After winning the Stanley Cup in 2011 and earning a trip to the finals as last year’s Eastern Conference champion, have the Boston Bruins become the team in Boston?
Although, over the past half-decade they have certainly been the most consistent, and they have brought the city its most recent championship. But with the always beloved Boston Red Sox entering the MLB Postseason as the American League’s No. 1 seed, and the New England Patriots heading into this weekend’s tilt with the Cincinnati Bengals at 4 – 0, there are too many good teams in Boston sports to declare any team the team.
In my opinion, last season was the Bruins chance to become the undisputed favorite team in Boston. In their history of sports fandom, Bostonians traditionally value toughness, underdogs and winners, and the 2013 Bruins fit the bill in all three categories. With top netminder Tuuka Rask and bruisers Milan Lucic and Zdeno Chara leading the way against the favored Chicago Blackhawks, those Bruins were 18 seconds of bad hockey (and bad luck), and an “anything can happen” Game 7 away from winning their second Stanley Cup in three years.
Instead, Game 6, played on June 24, ended up serving as a heart-breaking end to the Bruins’ 2013 season. The 48 hours that followed weren’t much better for Boston fans.
On June 25, Boston Celtics head coach Doc Rivers was traded to the Los Angeles Clippers, and on the June 26 (the date Game 7 would have been played), former Patriots tight end Aaron Hernandez was led away from his house in handcuffs, and subsequently charged with the murder of Odin Lloyd.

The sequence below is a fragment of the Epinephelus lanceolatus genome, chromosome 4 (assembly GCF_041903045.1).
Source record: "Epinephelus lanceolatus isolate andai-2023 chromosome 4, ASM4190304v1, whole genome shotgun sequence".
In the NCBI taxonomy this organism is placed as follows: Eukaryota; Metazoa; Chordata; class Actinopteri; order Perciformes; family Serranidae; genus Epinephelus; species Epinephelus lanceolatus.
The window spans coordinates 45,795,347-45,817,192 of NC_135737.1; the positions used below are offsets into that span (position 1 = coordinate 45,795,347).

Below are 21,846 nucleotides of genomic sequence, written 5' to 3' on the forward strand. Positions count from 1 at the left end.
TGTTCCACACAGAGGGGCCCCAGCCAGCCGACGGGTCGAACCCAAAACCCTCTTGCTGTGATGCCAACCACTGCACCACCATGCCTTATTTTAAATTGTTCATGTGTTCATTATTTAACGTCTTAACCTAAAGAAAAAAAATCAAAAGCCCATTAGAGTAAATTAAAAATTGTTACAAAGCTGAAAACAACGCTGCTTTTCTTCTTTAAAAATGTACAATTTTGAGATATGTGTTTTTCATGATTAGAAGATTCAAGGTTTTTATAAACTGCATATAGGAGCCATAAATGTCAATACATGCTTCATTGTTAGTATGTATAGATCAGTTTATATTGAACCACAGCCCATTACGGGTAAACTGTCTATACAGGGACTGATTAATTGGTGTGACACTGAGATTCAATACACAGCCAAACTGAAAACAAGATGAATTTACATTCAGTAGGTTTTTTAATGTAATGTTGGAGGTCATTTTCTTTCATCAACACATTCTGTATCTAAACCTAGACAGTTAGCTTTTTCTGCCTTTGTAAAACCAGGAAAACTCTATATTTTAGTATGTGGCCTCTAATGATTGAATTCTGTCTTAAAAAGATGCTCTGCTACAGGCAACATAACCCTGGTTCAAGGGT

Had the Bruins forced a Game 7, they would have been the only thing for Boston fans to cling to. After losing two of Boston’s biggest sports figures in consecutive days, the Bruins could have made it all feel a little better, but they didn’t.
No, they lost. At home. After leading the game with just over a minute to play.
As I see it, that was their chance to become “Boston’s team” for the first time since the 1980’s. The Red Sox were in first, but were coming off a last place finish and playing with their third manager in as many years. The Patriots had lost fan favorites Wes Welker and Hernandez, and the end of Tom Brady‘s peak years was looming. Furthermore, the Celtics had gone from championship hopefuls to re-building in almost no time.
The Bruins had a great chance to become the team in Boston.
Fortunately, with a new season comes new hope and a new chance at claiming Lord Stanley’s Cup, and the 2013-14 Bruins seem poised to make a run at the championship.That said, there’s no guarantee that the Cup will come with the title of “Boston’s Team,” for that title is a much harder one to claim.